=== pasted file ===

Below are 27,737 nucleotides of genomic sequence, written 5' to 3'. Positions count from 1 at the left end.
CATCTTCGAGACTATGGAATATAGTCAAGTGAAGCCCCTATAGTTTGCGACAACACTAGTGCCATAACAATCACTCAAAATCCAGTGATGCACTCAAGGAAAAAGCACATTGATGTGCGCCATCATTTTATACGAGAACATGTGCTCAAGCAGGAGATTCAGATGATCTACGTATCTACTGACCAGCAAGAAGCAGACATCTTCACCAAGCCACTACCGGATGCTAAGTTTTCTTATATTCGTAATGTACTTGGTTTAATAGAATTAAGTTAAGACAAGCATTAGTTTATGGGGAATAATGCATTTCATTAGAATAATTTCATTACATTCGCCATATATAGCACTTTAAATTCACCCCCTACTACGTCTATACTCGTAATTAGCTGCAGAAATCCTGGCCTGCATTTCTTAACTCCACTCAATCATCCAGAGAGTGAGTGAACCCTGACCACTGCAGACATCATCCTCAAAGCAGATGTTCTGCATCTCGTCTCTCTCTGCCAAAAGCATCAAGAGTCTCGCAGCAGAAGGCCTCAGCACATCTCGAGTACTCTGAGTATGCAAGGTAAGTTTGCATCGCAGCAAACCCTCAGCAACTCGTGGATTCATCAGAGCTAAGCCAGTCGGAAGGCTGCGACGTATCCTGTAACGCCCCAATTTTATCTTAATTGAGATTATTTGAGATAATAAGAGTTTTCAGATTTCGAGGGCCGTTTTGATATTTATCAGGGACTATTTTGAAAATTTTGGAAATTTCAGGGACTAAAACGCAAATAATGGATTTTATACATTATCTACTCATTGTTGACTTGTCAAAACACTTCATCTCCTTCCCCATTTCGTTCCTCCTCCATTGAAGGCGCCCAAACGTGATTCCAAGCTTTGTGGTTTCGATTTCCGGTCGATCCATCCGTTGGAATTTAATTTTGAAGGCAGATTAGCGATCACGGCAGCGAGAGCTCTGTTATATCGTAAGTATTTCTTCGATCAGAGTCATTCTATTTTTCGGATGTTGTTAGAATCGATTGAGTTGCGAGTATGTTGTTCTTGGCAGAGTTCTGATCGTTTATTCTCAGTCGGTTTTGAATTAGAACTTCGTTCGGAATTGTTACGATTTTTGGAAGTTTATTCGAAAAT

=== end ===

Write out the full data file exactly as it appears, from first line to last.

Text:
Below are 27,737 nucleotides of genomic sequence, written 5' to 3'. Positions count from 1 at the left end.
CATCTTCGAGACTATGGAATATAGTCAAGTGAAGCCCCTATAGTTTGCGACAACACTAGTGCCATAACAATCACTCAAAATCCAGTGATGCACTCAAGGAAAAAGCACATTGATGTGCGCCATCATTTTATACGAGAACATGTGCTCAAGCAGGAGATTCAGATGATCTACGTATCTACTGACCAGCAAGAAGCAGACATCTTCACCAAGCCACTACCGGATGCTAAGTTTTCTTATATTCGTAATGTACTTGGTTTAATAGAATTAAGTTAAGACAAGCATTAGTTTATGGGGAATAATGCATTTCATTAGAATAATTTCATTACATTCGCCATATATAGCACTTTAAATTCACCCCCTACTACGTCTATACTCGTAATTAGCTGCAGAAATCCTGGCCTGCATTTCTTAACTCCACTCAATCATCCAGAGAGTGAGTGAACCCTGACCACTGCAGACATCATCCTCAAAGCAGATGTTCTGCATCTCGTCTCTCTCTGCCAAAAGCATCAAGAGTCTCGCAGCAGAAGGCCTCAGCACATCTCGAGTACTCTGAGTATGCAAGGTAAGTTTGCATCGCAGCAAACCCTCAGCAACTCGTGGATTCATCAGAGCTAAGCCAGTCGGAAGGCTGCGACGTATCCTGTAACGCCCCAATTTTATCTTAATTGAGATTATTTGAGATAATAAGAGTTTTCAGATTTCGAGGGCCGTTTTGATATTTATCAGGGACTATTTTGAAAATTTTGGAAATTTCAGGGACTAAAACGCAAATAATGGATTTTATACATTATCTACTCATTGTTGACTTGTCAAAACACTTCATCTCCTTCCCCATTTCGTTCCTCCTCCATTGAAGGCGCCCAAACGTGATTCCAAGCTTTGTGGTTTCGATTTCCGGTCGATCCATCCGTTGGAATTTAATTTTGAAGGCAGATTAGCGATCACGGCAGCGAGAGCTCTGTTATATCGTAAGTATTTCTTCGATCAGAGTCATTCTATTTTTCGGATGTTGTTAGAATCGATTGAGTTGCGAGTATGTTGTTCTTGGCAGAGTTCTGATCGTTTATTCTCAGTCGGTTTTGAATTAGAACTTCGTTCGGAATTGTTACGATTTTTGGAAGTTTATTCGAAAAT